On appeal, the Federal Circuit agreed with Tyco that the unambiguous language of the asserted claims, as well as the disclosure in the specification, required an added spring element that moves the safety guard toward the tip of the needle.  The Court found that because the asserted claims listed (1) a hinged arm and (2) a spring means “connected to” the hinged arm as separate elements, “[t]he unequivocal language of the asserted claims of the ’544 patent requires a spring means that is separate from the hinged arm.”  Id. at 9.  The Court noted that “[w]here a claim lists elements separately, ‘the clear implication of the claim language’ is that those elements are ‘distinct component[s]’ of the patented invention.”  Id. at 10 (second alteration in original) (quoting Gaus v. Conair Corp., 363 F.3d 1284, 1288 (Fed. Cir. 2004)). 

Additionally, the Federal Circuit determined that the specification confirmed the spring means as a separate element from the hinged arm, because the only elements disclosed in the specification as “spring means” for urging the guard forward were separate structures from the hinged arm and its hinges.  The Court explained that Becton’s assertion that the spring means and the hinged arm could be the same structure rendered the claims nonsensical, as the claims describe the spring means as “connected to” the hinged arm.  Id. at 11.  The Court further noted that if the hinged arm and spring means in the claims were not separate structures, then the asserted claims would be invalid as obvious over the prior art, since the separate spring means is what distinguished the claimed invention.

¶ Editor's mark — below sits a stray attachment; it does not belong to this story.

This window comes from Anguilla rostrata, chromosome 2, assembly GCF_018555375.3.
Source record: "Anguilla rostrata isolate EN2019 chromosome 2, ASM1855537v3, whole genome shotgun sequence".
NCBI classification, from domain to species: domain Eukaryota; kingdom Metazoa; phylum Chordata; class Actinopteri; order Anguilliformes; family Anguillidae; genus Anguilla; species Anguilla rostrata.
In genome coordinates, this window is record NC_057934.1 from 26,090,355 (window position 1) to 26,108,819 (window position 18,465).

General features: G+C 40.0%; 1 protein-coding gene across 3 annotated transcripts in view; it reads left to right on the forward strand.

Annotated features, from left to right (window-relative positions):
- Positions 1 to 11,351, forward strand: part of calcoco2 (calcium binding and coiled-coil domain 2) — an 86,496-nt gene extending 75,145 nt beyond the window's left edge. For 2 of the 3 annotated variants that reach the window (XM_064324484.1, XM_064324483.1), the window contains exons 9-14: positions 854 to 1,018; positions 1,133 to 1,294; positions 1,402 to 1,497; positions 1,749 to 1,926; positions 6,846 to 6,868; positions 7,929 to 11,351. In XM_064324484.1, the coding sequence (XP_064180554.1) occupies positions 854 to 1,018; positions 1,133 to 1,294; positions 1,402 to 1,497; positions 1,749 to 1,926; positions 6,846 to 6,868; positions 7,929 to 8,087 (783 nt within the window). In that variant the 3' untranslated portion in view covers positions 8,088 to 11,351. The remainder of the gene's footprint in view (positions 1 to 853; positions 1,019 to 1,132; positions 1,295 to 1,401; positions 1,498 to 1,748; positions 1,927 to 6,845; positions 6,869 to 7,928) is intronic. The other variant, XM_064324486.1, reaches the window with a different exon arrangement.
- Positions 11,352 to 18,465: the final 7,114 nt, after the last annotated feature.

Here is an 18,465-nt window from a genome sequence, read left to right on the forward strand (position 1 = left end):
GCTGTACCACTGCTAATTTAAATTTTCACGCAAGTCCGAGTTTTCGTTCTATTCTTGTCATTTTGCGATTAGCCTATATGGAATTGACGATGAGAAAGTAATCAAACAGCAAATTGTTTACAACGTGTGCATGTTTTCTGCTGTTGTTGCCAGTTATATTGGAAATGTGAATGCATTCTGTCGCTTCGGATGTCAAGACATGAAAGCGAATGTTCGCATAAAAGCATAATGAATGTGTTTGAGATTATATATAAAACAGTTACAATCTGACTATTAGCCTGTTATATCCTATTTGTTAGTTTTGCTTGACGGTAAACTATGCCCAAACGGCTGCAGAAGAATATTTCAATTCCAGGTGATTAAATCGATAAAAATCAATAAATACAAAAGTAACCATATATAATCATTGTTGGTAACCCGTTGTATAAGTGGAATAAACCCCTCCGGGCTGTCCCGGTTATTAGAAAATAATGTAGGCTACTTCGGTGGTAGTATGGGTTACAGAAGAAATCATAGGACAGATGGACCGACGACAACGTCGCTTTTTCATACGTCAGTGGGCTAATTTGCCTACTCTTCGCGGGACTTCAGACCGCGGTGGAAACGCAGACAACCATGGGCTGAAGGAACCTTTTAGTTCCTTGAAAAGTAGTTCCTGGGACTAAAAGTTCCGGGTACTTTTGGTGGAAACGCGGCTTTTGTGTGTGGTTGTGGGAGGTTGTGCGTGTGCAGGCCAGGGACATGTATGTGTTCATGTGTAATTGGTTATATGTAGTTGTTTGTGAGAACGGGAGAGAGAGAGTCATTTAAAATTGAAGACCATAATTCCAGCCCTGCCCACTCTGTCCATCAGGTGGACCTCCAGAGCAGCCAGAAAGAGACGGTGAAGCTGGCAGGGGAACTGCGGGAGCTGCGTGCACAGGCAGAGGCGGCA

“Where a claim lists elements separately, ‘the clear implication of the claim language’ is that those elements are ‘distinct component[s]’ of the patented invention.”  Slip op. at 10 (alteration in original) (quoting Gaus v. Conair Corp., 363 F.3d 1284, 1288 (Fed. Cir. 2004)).